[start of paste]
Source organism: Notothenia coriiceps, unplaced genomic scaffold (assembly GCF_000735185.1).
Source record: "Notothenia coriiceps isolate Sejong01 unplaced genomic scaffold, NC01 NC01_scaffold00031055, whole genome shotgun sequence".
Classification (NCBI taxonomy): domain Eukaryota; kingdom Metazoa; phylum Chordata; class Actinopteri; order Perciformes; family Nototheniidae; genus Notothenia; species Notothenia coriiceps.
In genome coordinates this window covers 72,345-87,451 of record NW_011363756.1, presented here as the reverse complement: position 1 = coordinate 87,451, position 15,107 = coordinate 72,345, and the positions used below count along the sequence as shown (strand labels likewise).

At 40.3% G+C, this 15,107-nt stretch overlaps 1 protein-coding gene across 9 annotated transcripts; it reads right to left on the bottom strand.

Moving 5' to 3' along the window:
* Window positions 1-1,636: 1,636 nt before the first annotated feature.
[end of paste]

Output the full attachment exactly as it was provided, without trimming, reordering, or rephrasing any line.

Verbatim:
Source organism: Notothenia coriiceps, unplaced genomic scaffold (assembly GCF_000735185.1).
Source record: "Notothenia coriiceps isolate Sejong01 unplaced genomic scaffold, NC01 NC01_scaffold00031055, whole genome shotgun sequence".
Classification (NCBI taxonomy): domain Eukaryota; kingdom Metazoa; phylum Chordata; class Actinopteri; order Perciformes; family Nototheniidae; genus Notothenia; species Notothenia coriiceps.
In genome coordinates this window covers 72,345-87,451 of record NW_011363756.1, presented here as the reverse complement: position 1 = coordinate 87,451, position 15,107 = coordinate 72,345, and the positions used below count along the sequence as shown (strand labels likewise).

At 40.3% G+C, this 15,107-nt stretch overlaps 1 protein-coding gene across 9 annotated transcripts; it reads right to left on the bottom strand.

Moving 5' to 3' along the window:
* Window positions 1-1,636: 1,636 nt before the first annotated feature.